Laws and the Rule of Law

June 2, 2009

By Anjum Altaf

What have we learned from our discussion of the laws of inheritance?

First, that laws pertaining to the same issue can differ across societies and over time.

Second, that laws need not be divinely ordained and fixed for all times and places. The law of primogeniture was introduced in England in 1066 after the Norman invasion because the Norman knights who were awarded land grants did not wish their estates to be diluted by divisions.

Third, laws can have negative and positive effects. The law of primogeniture was unfair because it deprived all heirs except the eldest son from a share in the wealth of the father. (more…)

Ghalib Says – 4

August 7, 2008

This week’s she’r is the following:

shar’a-o-aaiin par madaar sahii
aise qaatil kaa kyaa kare koii

Even on the basis of religious law and secular law
What can anyone do with such a killer?

An earlier she’r in this series on the subject of faith and faithfulness (Ghalib Says – 2) prompted a reader to refer to the Shah Bano case – was it right to be unjust while claiming to be faithful to a set of beliefs? We referred the issue to the scholar Dr. Asghar Ali Engineer who pointed out the distinction between Diin and Sharia’h – faith and law. In secular matters, it is law that should govern and the law should be in harmony with the changing times (see comments on Ghalib Says – 2).

This exchange led us quite naturally to the she’r under discussion this week which refers to religious and secular law – shar’a-o-aaiin. Commentary on the she’r is available at Mehr-e-Niimroz.

The accepted interpretation of the she’r is quite unambiguous. The novelty of thought is Ghalib’s reminder that there are things that are beyond the grasp of both religious and secular laws – there is no mechanism to hold responsible a (metaphorical) murderer who slays with just a glance of the eyes. What law can you apply to such a murderer?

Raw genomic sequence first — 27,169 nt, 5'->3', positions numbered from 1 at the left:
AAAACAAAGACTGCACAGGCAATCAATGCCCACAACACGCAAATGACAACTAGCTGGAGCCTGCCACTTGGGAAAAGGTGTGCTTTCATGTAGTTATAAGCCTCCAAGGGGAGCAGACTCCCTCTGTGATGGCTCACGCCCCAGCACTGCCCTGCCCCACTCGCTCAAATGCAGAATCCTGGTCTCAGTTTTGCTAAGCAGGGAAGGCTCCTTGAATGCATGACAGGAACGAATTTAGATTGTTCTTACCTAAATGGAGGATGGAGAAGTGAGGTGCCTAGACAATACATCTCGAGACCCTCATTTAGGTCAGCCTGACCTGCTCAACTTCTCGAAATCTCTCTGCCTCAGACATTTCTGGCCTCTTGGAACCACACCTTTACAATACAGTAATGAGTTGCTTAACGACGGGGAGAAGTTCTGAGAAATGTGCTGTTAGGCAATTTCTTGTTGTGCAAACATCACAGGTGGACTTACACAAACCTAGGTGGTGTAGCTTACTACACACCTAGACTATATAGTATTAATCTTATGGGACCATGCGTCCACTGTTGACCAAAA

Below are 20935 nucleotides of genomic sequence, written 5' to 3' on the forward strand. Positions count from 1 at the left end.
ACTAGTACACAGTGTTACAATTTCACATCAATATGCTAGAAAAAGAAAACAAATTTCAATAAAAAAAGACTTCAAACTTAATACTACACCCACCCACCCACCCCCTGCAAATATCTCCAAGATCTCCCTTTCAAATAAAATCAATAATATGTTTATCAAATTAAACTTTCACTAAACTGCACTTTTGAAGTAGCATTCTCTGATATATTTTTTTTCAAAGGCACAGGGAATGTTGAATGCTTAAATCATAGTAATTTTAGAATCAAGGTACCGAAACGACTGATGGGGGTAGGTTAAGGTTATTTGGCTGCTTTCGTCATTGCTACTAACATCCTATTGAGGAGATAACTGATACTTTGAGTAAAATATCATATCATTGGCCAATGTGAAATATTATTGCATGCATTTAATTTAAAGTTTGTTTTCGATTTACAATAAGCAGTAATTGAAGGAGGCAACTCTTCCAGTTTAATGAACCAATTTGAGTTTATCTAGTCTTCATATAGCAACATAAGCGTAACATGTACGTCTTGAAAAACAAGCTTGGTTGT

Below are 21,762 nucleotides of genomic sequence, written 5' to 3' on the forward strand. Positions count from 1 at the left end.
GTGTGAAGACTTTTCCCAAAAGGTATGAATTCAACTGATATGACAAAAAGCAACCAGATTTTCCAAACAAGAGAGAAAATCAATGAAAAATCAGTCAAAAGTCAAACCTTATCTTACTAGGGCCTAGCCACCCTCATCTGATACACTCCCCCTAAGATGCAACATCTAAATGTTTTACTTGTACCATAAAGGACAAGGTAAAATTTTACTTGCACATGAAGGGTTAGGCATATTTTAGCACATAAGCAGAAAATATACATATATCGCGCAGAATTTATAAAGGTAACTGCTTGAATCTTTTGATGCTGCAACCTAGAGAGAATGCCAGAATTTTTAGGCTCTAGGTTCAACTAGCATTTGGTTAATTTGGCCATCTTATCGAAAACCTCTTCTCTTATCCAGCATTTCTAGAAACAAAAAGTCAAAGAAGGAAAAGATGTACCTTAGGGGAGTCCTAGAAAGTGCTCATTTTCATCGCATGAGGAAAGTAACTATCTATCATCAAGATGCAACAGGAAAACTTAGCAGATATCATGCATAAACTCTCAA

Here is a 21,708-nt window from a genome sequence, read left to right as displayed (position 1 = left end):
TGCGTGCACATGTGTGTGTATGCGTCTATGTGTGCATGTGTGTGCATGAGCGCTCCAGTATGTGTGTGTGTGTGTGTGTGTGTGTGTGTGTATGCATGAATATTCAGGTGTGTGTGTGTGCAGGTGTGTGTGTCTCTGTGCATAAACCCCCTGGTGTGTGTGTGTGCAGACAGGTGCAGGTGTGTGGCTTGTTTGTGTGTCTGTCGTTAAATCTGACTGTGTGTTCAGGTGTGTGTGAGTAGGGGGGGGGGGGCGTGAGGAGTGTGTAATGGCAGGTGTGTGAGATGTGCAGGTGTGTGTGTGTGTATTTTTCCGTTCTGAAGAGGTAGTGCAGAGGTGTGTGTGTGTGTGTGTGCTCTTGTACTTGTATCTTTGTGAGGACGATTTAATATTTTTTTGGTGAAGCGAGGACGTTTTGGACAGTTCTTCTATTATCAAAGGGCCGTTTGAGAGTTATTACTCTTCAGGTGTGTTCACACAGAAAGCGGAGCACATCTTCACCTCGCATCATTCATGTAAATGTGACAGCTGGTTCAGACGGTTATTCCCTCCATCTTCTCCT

Our objective in this project is not to restrict ourselves to the meanings that might have been intended by Ghalib but to reflect on the questions that come to our minds on reading his verse. We draw out the questions that seem important in the context of our times.

In this perspective, there is something that jumps out to those who are familiar with the history of Pakistan. A murderer can certainly be beyond the grasp of religious and secular laws (like Ghalib’s beloved) but there could also be a murderer who elevates himself or herself out of the reach of religious and secular laws. What are we to do with such a murderer?

Let us take an example with which Pakistanis are very familiar. A dictator removes a legitimately elected government by force, changes the constitution (aaiin) to provide a cover for his actions, appoints new judges to legitimize his changes, and declares that he will follow the amended constitution from then on.

Is such a person a murderer (of the constitution) and what is to be done with such an individual?

It should be noted here that a lot of Pakistanis, including its leading opinion makers, have more than once welcomed such individuals and reposed their hopes in them.

Is it wise to expect a person to respect the law who starts out by violating it?

These are important issues that bear on the destinies of millions who are never consulted when murders of this type are committed and legitimized by the ex-post manipulation of the law.

It would be a better world if the only murderers we had to contend with were ordinary criminals or the beloveds of Ghalib.

Back to Main Page